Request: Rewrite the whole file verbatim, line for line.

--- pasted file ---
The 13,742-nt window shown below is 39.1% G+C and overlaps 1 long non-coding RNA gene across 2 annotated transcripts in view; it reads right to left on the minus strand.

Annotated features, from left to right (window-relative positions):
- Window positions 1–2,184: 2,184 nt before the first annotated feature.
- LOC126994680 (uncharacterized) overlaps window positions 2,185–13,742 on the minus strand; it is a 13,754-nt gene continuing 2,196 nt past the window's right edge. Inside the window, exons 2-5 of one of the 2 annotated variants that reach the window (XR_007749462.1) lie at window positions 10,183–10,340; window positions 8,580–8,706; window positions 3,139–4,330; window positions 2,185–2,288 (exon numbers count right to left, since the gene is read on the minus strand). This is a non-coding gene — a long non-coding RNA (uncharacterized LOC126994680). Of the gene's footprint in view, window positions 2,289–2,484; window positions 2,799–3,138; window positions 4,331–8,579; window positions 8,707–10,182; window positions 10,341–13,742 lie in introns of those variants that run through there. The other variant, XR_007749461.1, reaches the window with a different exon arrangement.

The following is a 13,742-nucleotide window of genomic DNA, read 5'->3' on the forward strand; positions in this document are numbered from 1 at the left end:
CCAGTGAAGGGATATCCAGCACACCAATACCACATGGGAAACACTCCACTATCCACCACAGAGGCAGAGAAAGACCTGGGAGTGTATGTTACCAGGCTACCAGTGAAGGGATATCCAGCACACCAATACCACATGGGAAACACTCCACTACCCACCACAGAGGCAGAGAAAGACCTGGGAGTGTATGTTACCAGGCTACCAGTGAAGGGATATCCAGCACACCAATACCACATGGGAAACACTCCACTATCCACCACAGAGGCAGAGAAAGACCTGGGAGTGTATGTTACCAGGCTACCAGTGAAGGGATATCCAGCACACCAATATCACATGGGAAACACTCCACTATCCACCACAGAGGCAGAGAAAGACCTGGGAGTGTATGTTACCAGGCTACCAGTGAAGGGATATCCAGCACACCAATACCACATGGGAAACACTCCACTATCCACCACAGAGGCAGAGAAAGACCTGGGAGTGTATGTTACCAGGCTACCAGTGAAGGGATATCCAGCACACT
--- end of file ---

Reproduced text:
The 13,742-nt window shown below is 39.1% G+C and overlaps 1 long non-coding RNA gene across 2 annotated transcripts in view; it reads right to left on the minus strand.

Annotated features, from left to right (window-relative positions):
- Window positions 1–2,184: 2,184 nt before the first annotated feature.
- LOC126994680 (uncharacterized) overlaps window positions 2,185–13,742 on the minus strand; it is a 13,754-nt gene continuing 2,196 nt past the window's right edge. Inside the window, exons 2-5 of one of the 2 annotated variants that reach the window (XR_007749462.1) lie at window positions 10,183–10,340; window positions 8,580–8,706; window positions 3,139–4,330; window positions 2,185–2,288 (exon numbers count right to left, since the gene is read on the minus strand). This is a non-coding gene — a long non-coding RNA (uncharacterized LOC126994680). Of the gene's footprint in view, window positions 2,289–2,484; window positions 2,799–3,138; window positions 4,331–8,579; window positions 8,707–10,182; window positions 10,341–13,742 lie in introns of those variants that run through there. The other variant, XR_007749461.1, reaches the window with a different exon arrangement.

The following is a 13,742-nucleotide window of genomic DNA, read 5'->3' on the forward strand; positions in this document are numbered from 1 at the left end:
CCAGTGAAGGGATATCCAGCACACCAATACCACATGGGAAACACTCCACTATCCACCACAGAGGCAGAGAAAGACCTGGGAGTGTATGTTACCAGGCTACCAGTGAAGGGATATCCAGCACACCAATACCACATGGGAAACACTCCACTACCCACCACAGAGGCAGAGAAAGACCTGGGAGTGTATGTTACCAGGCTACCAGTGAAGGGATATCCAGCACACCAATACCACATGGGAAACACTCCACTATCCACCACAGAGGCAGAGAAAGACCTGGGAGTGTATGTTACCAGGCTACCAGTGAAGGGATATCCAGCACACCAATATCACATGGGAAACACTCCACTATCCACCACAGAGGCAGAGAAAGACCTGGGAGTGTATGTTACCAGGCTACCAGTGAAGGGATATCCAGCACACCAATACCACATGGGAAACACTCCACTATCCACCACAGAGGCAGAGAAAGACCTGGGAGTGTATGTTACCAGGCTACCAGTGAAGGGATATCCAGCACACT